… To raise the division and train it is one assignment. To lead it into combat is quite another. To take command of a division that has been badly mauled and restore its morale and fighting strength is another assignment.”
It cannot be emphasized enough. Thinking through the assignment is not quite as simple as it seems. But if it is not done quickly and correctly, major promotions/new assignments turn out to be a disaster. And the usual blame game inevitably occurs.
Unfortunately, when opportunity knocks someone has to be home. Employees now given the equivalent of “battlefield commissions” have to change their mindsets, their work habits and be fully committed (not just involved) to succeed at their new assignment.
Drucker's Approach to Succeeding
Drucker provided us with a memorable personal lesson relating to what is necessary to succeed in a new position.
Back in 1933, Drucker was working as a Securities Analyst in a large insurance company and then, a year later, joined a fast-growing private bank as the firm's Economist and Executive Secretary to the senior partners.
Initially, he worked exclusively with two of the younger partners, both in their mid-30s. Then, the oldest of the partners (a man in his 70s) called him into his office and said:
"… I understand you did very good securities analysis at the insurance company… But if we had wanted you to do securities analysis work, we would've left you where you were… You are now executive secretary to the partners, yet you continue to do securities analysis...What should you be doing now, to be effective in your new job? …"
Drucker relates, initially, how furious he was because he was being so highly praised by the other two partners. But, then, he realized the man was right.
From that experience, Drucker changed forever his behavior and his approach when confronted with a new assignment. Said Drucker:
“Since then, when I have a new assignment, I ask myself the question, ‘What do I need to do now that I have a new assignment, to be effective?’ Every time it's something different…
… Of the able people who are being promoted and put into a new assignment, not many become true successes. Quite a few are outright failures. A very much larger number are neither successes nor failures, they become mediocrities. A handful only are successes…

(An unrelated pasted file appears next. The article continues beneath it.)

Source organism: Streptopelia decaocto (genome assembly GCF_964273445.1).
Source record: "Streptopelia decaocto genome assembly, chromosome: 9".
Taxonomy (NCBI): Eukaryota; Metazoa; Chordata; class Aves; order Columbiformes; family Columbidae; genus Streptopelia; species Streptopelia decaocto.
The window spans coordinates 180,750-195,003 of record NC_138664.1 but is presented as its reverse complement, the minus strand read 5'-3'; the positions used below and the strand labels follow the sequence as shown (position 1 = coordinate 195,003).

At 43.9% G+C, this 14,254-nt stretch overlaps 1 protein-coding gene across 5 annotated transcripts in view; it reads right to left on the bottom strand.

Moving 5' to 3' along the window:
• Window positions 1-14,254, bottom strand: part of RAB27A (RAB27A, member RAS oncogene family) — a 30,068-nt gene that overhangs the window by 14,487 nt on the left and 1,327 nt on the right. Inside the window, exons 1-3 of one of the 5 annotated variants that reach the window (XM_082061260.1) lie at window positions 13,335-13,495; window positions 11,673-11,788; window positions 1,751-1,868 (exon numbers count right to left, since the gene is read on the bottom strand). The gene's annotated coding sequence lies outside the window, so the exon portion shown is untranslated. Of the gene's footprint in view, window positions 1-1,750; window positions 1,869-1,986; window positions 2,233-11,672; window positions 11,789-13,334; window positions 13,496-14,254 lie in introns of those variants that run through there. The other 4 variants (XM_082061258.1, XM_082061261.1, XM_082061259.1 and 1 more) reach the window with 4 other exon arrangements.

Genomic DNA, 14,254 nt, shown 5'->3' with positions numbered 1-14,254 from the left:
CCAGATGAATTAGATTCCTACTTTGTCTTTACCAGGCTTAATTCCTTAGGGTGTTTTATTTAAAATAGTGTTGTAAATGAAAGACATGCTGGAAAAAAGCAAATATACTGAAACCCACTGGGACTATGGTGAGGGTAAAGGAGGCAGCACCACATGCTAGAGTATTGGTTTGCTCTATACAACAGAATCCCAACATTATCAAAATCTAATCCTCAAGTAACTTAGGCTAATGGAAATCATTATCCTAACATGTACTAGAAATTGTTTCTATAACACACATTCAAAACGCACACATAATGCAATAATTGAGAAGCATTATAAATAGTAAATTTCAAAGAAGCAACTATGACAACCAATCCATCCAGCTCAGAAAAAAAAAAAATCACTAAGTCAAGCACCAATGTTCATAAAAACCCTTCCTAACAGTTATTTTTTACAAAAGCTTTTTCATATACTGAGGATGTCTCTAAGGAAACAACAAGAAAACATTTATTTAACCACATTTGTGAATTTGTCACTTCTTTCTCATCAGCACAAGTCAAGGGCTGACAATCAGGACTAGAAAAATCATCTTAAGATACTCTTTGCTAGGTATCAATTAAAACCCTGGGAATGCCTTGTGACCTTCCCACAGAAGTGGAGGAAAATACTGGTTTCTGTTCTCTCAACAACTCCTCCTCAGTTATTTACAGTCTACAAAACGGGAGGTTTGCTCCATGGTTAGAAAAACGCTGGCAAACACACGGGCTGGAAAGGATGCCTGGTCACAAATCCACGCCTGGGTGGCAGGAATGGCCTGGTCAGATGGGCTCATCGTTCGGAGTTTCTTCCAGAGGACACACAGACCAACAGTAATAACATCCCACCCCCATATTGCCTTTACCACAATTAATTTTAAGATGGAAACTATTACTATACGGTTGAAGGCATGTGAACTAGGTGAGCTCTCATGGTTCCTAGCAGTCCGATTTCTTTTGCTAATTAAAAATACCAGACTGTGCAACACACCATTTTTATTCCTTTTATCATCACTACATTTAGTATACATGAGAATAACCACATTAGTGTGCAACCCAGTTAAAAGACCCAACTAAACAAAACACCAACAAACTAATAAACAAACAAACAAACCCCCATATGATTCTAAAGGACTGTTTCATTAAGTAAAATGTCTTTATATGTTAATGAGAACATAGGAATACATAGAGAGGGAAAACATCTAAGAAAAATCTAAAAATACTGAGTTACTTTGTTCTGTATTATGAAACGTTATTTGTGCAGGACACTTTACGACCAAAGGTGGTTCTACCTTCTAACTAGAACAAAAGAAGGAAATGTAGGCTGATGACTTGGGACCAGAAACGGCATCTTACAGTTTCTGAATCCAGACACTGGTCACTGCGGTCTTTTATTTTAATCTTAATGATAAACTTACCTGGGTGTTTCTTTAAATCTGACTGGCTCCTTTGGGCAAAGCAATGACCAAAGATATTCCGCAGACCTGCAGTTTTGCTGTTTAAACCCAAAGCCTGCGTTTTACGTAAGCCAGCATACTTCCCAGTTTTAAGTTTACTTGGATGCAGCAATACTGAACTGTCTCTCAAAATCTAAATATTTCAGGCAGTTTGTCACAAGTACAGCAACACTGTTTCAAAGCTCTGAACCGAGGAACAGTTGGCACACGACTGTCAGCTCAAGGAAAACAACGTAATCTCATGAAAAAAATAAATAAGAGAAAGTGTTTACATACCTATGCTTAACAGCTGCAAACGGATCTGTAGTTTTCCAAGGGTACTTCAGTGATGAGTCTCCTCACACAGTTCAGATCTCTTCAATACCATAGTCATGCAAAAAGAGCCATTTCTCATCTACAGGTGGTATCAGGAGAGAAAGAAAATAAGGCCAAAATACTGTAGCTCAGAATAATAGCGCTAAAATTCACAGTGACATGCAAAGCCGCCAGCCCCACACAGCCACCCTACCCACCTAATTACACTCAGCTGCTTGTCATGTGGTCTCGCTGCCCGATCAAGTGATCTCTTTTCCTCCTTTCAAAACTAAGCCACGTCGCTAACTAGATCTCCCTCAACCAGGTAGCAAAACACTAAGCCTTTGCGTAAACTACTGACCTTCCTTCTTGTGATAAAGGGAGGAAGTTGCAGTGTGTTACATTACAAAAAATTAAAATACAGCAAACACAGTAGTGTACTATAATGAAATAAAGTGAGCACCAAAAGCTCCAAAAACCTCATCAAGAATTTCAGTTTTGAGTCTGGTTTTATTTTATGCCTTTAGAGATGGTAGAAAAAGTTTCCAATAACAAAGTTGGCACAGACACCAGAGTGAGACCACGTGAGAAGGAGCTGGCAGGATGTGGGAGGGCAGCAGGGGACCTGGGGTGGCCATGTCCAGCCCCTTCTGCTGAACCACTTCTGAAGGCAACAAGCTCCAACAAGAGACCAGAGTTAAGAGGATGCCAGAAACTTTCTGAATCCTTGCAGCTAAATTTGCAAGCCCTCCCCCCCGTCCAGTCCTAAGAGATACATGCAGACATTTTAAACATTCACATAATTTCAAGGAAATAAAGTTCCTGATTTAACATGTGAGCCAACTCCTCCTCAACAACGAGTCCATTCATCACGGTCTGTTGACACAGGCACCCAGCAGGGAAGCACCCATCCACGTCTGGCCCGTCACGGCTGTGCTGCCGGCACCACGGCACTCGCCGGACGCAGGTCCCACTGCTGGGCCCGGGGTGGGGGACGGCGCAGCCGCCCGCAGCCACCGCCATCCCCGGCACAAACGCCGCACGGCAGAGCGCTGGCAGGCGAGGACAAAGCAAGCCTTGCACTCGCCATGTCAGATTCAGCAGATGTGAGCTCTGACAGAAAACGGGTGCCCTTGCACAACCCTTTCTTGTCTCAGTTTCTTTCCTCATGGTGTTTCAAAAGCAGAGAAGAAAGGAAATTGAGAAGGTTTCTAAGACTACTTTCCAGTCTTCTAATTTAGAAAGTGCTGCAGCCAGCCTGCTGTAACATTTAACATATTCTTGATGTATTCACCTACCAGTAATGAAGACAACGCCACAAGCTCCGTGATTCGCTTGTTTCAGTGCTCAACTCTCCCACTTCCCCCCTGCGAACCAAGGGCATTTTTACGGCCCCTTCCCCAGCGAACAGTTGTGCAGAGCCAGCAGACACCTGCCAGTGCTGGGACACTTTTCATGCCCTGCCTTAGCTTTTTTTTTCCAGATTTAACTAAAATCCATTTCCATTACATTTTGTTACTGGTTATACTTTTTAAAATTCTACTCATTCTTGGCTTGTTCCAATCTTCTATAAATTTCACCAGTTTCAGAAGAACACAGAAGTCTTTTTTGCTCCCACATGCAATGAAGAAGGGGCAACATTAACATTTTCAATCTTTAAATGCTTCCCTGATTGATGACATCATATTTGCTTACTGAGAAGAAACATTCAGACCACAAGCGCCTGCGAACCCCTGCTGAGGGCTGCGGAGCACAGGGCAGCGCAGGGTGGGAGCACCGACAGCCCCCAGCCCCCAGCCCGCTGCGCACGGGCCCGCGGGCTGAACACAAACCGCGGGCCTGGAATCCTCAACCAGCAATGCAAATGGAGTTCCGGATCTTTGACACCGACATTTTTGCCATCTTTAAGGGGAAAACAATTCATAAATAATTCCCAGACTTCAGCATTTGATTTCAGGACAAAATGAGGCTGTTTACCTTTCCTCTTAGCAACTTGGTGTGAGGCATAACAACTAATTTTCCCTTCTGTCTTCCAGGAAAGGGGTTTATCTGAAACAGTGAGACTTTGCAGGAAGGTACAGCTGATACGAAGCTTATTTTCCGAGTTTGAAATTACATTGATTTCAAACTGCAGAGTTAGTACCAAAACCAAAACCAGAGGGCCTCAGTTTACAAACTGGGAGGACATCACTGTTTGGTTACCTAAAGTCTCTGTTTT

…Why should people who, for 10 or 15 years have been competent suddenly become incompetent? The reason in practically all cases I have seen is that people do what I did 70 years ago in that London bank… They continue in their new assignment to do what made them successful in the old assignment and what earned them the promotion….
…Then they turn incompetent, not because they have become incompetent but because they're doing the wrong things…”
The Accountable Knowledge Worker
Drucker repeatedly pointed out the necessity of making all knowledge workers (including, of course, knowledge workers with expanded job responsibilities or a new appointee) accountable for their performance.
Drucker considered it unacceptable for a knowledge worker assigned to a new task–or making their existing set of tasks more successful–to exempt themselves from accountability: "The assertion 'somebody else will not let me do anything' should always be suspected for a cover up for inertia…"
They may think no one notices. But they do.
Put differently, ideas are not good enough. Ideas are not deeds. Ideas are rarely converted into action unless the individual responsible has conviction, passion, required skills and the imagination to make it all happen.
Take-home message: In order to make the right things happen, you need people who are doers, not talkers.
Summary and Conclusions
Drucker's insights based on years of experience and disciplined observations are now needed more than ever before.
Many people in the workforce have grown up in a period of relative economic stability and sustained prosperity. The turbulent times ahead make new job demands. Those not up to the challenges ahead will fall by the wayside.
Said Drucker: “Success in the new assignment does not require superior knowledge or superior talent but rather concentration on the things that the new assignment requires, the things that are crucial to the new challenge, the new job, the new task.”
Of course, it is essential that the individual has the appropriate knowledge, core competencies, skills and training to succeed. But individuals have to be responsible for their self-development. And it doesn't take long to develop the right set of skills if they know what the assignment requires.
Translated, this means the individual must be motivated and/or encouraged to acquire the depth of knowledge and skills required to carry-out the assignment. If they don't do these things or are not motivated to do such, sooner or later, it will be obvious to all.